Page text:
SACRAMENTO, CA -- With a bipartisan vote in the State
Assembly today, California moved one step closer to
enacting the nation's most comprehensive election
disclosure law. Assembly Bill 700, authored by
Assemblymember Jimmy Gomez (D-Los Angeles) and sponsored by
the California Clean Money Campaign, requires all
non-candidate campaign committees to clearly and
prominently disclose the identity of their top three true
funders on their campaign advertisements.
"Voters deserve transparency in our electoral
process," said Assemblymember Jimmy Gomez.
"Today's vote moves us forward in the fight to undo the
influence of unlimited money in our elections created by
the Citizens United decision. I urge my colleagues in the
Senate to stand with me and the California Clean Money
Campaign and deliver this bill to Governor Brown."
The Assembly vote was 60-15, with every Democrat voting
Yes, joined by Republican Assemblymembers Katcho Achadjian
(San Luis Obispo), Catharine Baker (San Ramon), Ling-Ling
Chang (Chino Hills), David Hadley (Torrance), Tom Lackey
(Palmdale), Eric Linder (Corona), Kristin Olsen (Modesto),
Marc Steinorth (Rancho Cucamonga), and Scott Wilk
(Valencia). Assemblymembers Anthony Rendon (D-Los Angeles),
Marc Levine (D-Marin County), Sebastian Ridley-Thomas
(D-Los Angeles), and David Chiu (D-San Francisco) joined
Assemblymember Gomez in speaking for the bill.
The groundswell of support for AB 700 is demonstrated by
more 54,000 Californians who signed petitions for AB 700 --
including petitions hosted and shared on CREDO Mobilize,
MoveOn.org Petitions, Causes.com, and the websites of the
California Clean Money Campaign and People Demanding
Action. More than 13,000 people emailed their
Assemblymember and hundreds called their offices during the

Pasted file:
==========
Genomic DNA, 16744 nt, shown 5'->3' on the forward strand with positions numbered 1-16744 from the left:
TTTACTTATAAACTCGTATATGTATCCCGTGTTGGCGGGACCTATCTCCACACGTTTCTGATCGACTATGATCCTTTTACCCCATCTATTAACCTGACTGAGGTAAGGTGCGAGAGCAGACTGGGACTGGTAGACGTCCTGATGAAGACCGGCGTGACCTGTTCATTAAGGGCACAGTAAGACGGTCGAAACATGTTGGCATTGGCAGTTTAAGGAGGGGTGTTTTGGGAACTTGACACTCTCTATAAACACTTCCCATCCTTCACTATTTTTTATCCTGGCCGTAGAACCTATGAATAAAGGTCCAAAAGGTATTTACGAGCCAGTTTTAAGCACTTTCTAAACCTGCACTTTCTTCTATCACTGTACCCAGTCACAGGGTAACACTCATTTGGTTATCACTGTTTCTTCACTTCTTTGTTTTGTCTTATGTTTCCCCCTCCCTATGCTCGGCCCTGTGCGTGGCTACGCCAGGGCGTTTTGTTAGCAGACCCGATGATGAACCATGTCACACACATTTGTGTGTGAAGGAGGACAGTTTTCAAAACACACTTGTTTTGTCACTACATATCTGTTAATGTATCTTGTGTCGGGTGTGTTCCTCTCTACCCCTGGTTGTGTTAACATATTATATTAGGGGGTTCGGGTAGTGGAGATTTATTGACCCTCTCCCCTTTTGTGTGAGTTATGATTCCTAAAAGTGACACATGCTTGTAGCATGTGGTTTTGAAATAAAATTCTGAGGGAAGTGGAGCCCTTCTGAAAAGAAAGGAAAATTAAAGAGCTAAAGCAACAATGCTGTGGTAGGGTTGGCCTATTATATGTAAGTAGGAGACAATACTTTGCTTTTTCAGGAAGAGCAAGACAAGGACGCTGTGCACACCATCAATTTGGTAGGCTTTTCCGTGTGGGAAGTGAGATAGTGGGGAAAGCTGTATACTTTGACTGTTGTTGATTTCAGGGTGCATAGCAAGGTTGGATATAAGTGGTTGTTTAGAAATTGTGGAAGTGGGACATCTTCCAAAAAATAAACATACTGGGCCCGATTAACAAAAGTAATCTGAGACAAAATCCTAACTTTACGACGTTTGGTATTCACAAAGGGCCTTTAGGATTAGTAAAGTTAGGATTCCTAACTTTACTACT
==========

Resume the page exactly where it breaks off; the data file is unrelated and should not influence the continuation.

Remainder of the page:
four days prior to the vote.
"The explosion of unaccountable big-money campaigns is
the root cause of voter disgust and disenfranchisement with
the elections process. Outside groups spent more than $640
million on state ballot measures in 2012 and 2014,"
said Assemblymember Marc Levine, joint author of AB 700.
"A core principle in our elections process is that the
democracy works best when the public is fully informed.
When millions are being spent on either side of a ballot
measure, the public has a right to know who is trying to
influence their vote."
Under AB 700, all ballot measure committees and PACs
supporting or opposing candidates will be required to
display the names of their top 3 true funders on a solid
black background on the bottom third of the screen for a
full 5 seconds in television and video ads. Each name must
be displayed on a separate line in a large clear font
without using difficult to read full capitalization.
Similar disclosure rules will exist for radio, print and
online ads, and robocalls.
The California DISCLOSE Act also creates new rules for
earmarking and tracking of contributions to committees to
identify true funders when they try to hide behind shell
groups with misleading names.
"With this landmark, first in the nation bill, we've
never been closer, anywhere in the country, to shining a
light on Dark Money in all its forms by making it illegal
for voters to be misled about who is truly paying for
political ads," said Trent Lange, President of the
California Clean Money Campaign. "Every Californian who
cares about the integrity and honesty of our electoral
process owes Assemblymember Gomez a huge 'thank you' for
his tenacious championing of this cause and this
AB 700 is now headed to the State Senate for their
The California Clean Money Campaign is a non-partisan
501(c)(3) organization that has been dedicated to educating
the public about the need to lessen the unfair influence of
Big Money on election campaigns since 2001. For further
information, visit www.CAclean.org.